Beer cans

The Scottish government's decision to introduce a minimum unit price for alcohol could have a dramatic impact on prices, a report by the Institute for Fiscal Studies (IFS) has warned.

From 1 May next year, a 50p-per-unit minimum will be applied to all alcoholic drinks north of the border, a move which Scottish ministers believe will tackle the country's "unhealthy relationship with drink".

The new charge would raise the price of the cheapest bottle of red wine (9.4 units of alcohol) to £4.70, while a four-pack of 500ml cans of 4% lager would cost at least £4 and a 70cl bottle of whisky could not be sold for less than £14.

The introduction of the minimum unit pricing, which was backed by Britain's supreme court after a five-year legal battle between the Scottish government and the Scotch Whisky Association, is aimed at stopping the sale of low price, high-alcohol drinks such as cider.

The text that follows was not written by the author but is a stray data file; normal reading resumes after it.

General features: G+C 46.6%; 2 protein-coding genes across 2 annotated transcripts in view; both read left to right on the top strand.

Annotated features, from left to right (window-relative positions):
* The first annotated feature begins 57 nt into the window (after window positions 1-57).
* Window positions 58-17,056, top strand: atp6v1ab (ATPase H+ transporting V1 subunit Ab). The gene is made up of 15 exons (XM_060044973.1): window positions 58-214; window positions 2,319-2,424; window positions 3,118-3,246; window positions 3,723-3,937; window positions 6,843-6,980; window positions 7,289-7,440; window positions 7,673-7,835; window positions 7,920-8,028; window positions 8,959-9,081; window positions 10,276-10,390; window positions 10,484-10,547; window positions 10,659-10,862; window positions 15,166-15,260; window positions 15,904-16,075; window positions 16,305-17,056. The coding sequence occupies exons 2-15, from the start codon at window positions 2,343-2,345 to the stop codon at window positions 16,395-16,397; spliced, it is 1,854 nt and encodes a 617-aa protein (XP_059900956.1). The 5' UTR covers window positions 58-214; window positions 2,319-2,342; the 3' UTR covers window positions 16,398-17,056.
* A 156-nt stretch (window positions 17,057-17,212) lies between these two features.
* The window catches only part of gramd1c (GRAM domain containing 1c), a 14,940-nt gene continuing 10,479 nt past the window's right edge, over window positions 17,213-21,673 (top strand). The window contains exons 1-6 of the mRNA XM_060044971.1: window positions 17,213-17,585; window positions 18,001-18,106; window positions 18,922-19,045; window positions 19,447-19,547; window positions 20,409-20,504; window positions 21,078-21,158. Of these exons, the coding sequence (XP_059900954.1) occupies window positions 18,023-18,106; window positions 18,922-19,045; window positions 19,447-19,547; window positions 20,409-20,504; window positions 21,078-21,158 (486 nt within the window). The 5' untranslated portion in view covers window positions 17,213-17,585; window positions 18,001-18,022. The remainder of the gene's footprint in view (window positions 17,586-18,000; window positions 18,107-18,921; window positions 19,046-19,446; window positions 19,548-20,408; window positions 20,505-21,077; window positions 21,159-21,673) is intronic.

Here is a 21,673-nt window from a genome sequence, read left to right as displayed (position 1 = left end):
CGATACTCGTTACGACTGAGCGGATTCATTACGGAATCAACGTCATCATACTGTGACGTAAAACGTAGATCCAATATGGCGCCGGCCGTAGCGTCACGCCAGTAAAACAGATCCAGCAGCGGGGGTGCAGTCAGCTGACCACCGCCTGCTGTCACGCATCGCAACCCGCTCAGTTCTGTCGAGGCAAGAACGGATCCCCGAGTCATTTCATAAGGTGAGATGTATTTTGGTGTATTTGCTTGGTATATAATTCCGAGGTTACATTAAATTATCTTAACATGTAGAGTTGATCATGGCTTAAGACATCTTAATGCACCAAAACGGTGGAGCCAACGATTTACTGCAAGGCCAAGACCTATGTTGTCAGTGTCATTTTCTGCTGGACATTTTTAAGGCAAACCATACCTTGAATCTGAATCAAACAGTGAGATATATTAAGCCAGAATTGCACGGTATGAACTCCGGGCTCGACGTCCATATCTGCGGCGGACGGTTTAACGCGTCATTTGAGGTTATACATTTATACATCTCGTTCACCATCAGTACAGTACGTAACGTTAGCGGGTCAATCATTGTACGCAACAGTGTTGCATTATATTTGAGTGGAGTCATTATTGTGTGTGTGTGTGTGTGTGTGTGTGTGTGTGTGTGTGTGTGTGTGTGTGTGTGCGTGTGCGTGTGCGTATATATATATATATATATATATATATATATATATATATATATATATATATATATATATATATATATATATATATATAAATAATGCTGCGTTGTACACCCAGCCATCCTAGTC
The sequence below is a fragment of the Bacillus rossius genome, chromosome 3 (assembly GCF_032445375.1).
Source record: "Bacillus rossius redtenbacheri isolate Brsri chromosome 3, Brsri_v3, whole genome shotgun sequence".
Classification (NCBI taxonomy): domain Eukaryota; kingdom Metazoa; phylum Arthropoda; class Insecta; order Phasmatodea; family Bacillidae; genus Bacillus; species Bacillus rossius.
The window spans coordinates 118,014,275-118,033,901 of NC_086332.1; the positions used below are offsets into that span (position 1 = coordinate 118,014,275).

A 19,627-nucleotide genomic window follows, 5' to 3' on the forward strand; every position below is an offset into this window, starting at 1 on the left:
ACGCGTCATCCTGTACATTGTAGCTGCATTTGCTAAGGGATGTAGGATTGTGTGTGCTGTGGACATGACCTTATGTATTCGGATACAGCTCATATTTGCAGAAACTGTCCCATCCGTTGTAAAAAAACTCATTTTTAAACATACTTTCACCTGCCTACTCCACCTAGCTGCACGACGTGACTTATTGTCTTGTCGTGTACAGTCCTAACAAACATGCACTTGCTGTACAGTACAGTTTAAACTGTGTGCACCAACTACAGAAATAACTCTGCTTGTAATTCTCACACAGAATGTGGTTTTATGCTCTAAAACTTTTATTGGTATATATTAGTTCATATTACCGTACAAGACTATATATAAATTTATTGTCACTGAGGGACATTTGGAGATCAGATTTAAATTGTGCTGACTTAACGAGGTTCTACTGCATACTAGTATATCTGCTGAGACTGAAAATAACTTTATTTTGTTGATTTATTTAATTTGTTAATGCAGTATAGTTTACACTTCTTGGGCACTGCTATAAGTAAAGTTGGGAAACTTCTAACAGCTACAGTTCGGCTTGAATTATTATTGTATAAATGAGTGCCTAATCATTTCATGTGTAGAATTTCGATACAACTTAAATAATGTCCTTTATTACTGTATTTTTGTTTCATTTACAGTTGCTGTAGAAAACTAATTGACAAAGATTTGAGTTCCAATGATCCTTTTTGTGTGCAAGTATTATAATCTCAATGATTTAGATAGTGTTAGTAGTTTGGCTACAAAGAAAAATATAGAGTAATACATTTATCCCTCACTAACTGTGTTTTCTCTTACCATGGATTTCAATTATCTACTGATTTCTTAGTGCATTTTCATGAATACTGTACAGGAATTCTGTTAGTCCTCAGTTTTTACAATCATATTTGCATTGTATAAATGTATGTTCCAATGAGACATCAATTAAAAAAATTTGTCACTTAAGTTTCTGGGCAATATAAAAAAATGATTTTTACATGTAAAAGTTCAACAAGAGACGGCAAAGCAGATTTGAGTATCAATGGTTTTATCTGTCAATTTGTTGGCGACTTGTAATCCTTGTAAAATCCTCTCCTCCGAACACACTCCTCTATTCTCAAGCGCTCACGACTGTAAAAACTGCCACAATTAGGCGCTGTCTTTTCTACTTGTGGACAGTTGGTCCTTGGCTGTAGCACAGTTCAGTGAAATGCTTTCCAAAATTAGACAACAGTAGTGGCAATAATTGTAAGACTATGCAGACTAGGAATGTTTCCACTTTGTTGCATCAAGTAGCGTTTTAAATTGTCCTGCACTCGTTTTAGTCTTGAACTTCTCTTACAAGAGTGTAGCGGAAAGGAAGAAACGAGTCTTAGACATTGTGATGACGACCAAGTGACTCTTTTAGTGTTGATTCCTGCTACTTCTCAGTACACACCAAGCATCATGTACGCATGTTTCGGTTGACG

However, according to the IFS , approximately 70% of the alcohol units bought in supermarkets and off-licences across the UK between October 2015 and September last year were priced below 50p per unit

As a result, the new tax will result in prices across all alcohol types increasing by approximately 35%. The price per unit of ciders and lagers currently below the 50p threshold will soar by approximately 90% and 44% respectively, meaning the price of a 20 x 440ml pack of Strongbow cider would double.

"Heavy drinkers are more inclined to buy cheap units, so this suggests a minimum unit price may well be reasonably well targeted at this group," said IFS associate director Martin O'Connell.

However, the impact of the policy will depend crucially on the price sensitivity of different types of drinkers, and how much less alcohol they consume in response to a rise in price."

O'Connell added minimum unit pricing was not the only policy that the government had at its disposal.

"Heavier drinkers tend to buy stronger alcohol, suggesting that redesign of the current system of alcohol excise duties could also help target problem drinkers," he said.

"Tax reform is likely to avoid the main drawback of minimum unit pricing, which is that it boosts the profits of the alcohol industry by creating a price floor."